Sunday, September 28, 2008

Gary Lutz: Alone with the Sentence

I can't read Gary Lutz, author of the short-story collections I Looked Alive , Stories in the Worst Way , and, most recently, Partial List of People to Bleach as well, crucially but less often noted, The Writer's Digest Grammar Reference Book.

I very nearly can't read Gary Lutz, though I want to just about every day.

Every time I read Gary Lutz, the problem is, I can't stop the sentences I've read from sounding out, percussive and recurrent, days after in my head. I think a little like a Gary Lutz sentence. I write a little like a Gary Lutz sentence. Actually, that's not a bad fate: the tactics and strategies of a Lutz sentence are well worth dwelling within.

Life could better subsist as a Gary Lutz sentence, and on Wednesday night, in a talk at Columbia University called "The Sentence is a Lonely Place," Lutz let the standing-room only audience (people in the corridor, straining ears, themselves agape) in on how he reads and thinks a sentence by the letter.

Drawing on examples such as Christine Schutt's phrase "acutely felt, clearly flat," Lutz pointed out not just the obvious correspondences between the two monosyllables (and let's not forget one is a verb and one an adjective posing as a noun) but also the way that the first phrase "contains the alphabetic DNA" of the second. He tracked individual letters and combinations of letters through sentences and paragraphs from Diane Williams, Don DeLillo, Ben Marcus, Fiona Maazel, and Sam Lipsyte. Outlining his "poetics of the sentence" with a nod to Gordon Lish's ideas of "consecution" he talked about "the drama of the letters within the words."

In the hope that someone will publish Gary Lutz's talk, which is the most masterful and useful talk on craft and poetics I've had the pleasure of attending, I won't say too much more about it, except that a close look at the sentences Lutz has clocked up in his own works would be a great place to see how taut and locked a sentence could shut.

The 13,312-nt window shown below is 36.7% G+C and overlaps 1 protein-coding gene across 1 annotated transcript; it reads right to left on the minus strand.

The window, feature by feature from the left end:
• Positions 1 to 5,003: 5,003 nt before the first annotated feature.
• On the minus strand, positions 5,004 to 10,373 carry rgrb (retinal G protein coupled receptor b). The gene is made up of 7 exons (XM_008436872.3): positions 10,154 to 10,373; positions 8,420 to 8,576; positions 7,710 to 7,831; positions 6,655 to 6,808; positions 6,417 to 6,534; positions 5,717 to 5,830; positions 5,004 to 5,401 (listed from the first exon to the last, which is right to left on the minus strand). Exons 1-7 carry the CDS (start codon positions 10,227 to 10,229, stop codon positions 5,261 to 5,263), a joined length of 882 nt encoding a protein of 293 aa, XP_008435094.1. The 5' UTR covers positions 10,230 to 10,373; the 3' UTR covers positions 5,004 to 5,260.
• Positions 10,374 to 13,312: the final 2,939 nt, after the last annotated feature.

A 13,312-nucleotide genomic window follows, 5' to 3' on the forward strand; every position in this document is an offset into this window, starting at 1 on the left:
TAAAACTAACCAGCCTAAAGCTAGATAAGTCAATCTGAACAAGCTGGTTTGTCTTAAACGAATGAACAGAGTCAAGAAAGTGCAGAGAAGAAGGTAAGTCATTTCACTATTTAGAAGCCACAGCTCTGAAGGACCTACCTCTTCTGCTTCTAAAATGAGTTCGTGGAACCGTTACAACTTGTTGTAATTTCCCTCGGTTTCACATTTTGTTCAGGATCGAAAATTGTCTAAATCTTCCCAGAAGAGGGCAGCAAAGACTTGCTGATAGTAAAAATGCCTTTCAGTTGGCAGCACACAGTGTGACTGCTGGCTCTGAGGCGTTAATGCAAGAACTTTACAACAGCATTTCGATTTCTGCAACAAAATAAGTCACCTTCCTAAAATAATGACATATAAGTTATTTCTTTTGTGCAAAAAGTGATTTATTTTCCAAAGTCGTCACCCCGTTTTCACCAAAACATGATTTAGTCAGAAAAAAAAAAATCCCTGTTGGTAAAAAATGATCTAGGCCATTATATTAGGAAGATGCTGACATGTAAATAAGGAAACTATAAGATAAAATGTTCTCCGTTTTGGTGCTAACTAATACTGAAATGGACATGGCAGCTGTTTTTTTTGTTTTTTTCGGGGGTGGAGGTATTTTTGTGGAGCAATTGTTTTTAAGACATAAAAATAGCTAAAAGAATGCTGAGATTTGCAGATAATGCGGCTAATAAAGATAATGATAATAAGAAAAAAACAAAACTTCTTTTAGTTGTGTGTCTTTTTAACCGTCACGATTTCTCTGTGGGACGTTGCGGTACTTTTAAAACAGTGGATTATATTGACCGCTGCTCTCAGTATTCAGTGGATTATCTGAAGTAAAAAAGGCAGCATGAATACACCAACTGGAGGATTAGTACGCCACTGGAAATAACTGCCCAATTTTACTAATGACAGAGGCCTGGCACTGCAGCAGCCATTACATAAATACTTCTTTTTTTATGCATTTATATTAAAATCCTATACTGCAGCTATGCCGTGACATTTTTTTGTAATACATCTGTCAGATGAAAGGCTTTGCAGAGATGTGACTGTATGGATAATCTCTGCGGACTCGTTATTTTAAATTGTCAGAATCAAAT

Instead, I want to swing this post to two places that I think are adjacent to both Lutz's work, his talk, and each other: the poetry of George Oppen and the Anglo-Saxon riddles. Bear with me, here. Look, Lutz-like, at the opening of Oppen's 1934 Discrete Series :

White. From the
Under arm of T

The red globe.

From under the "arm" or crossbar of the letter T in the word "white" we find the "e" of both "red" and "globe." "Thus / Hides the // Parts" as Oppen says in his next poem.

Or, later, the lines:

Between glasses--place, over which
aaaaaaaaaaaaaaitime passes--a false light.

As spectators for the "drama of the letters within the words" we can notice the way "l" and "a" run through this sentence, each getting ahead of its alternate: "la," "la," "a," "al," "l." What is within "glasses" is also in "place" and "place" is literally and letterally and latterly over "time passes" and thus passes over it - only to run into the "false light" which again contains the elements "between" the start and end consonants of "glasses."

A discussion of rhyme, off-rhyme, assonance, alliteration, cannot and will not suffice. What Lutz's reading of contemporary fiction offers to poetry - and this is a link he at least implied - is a letter by letter reading. The matter of the materiality of the text: not just the "live wood" Oppen calls his book, but the letters that are the "fiber."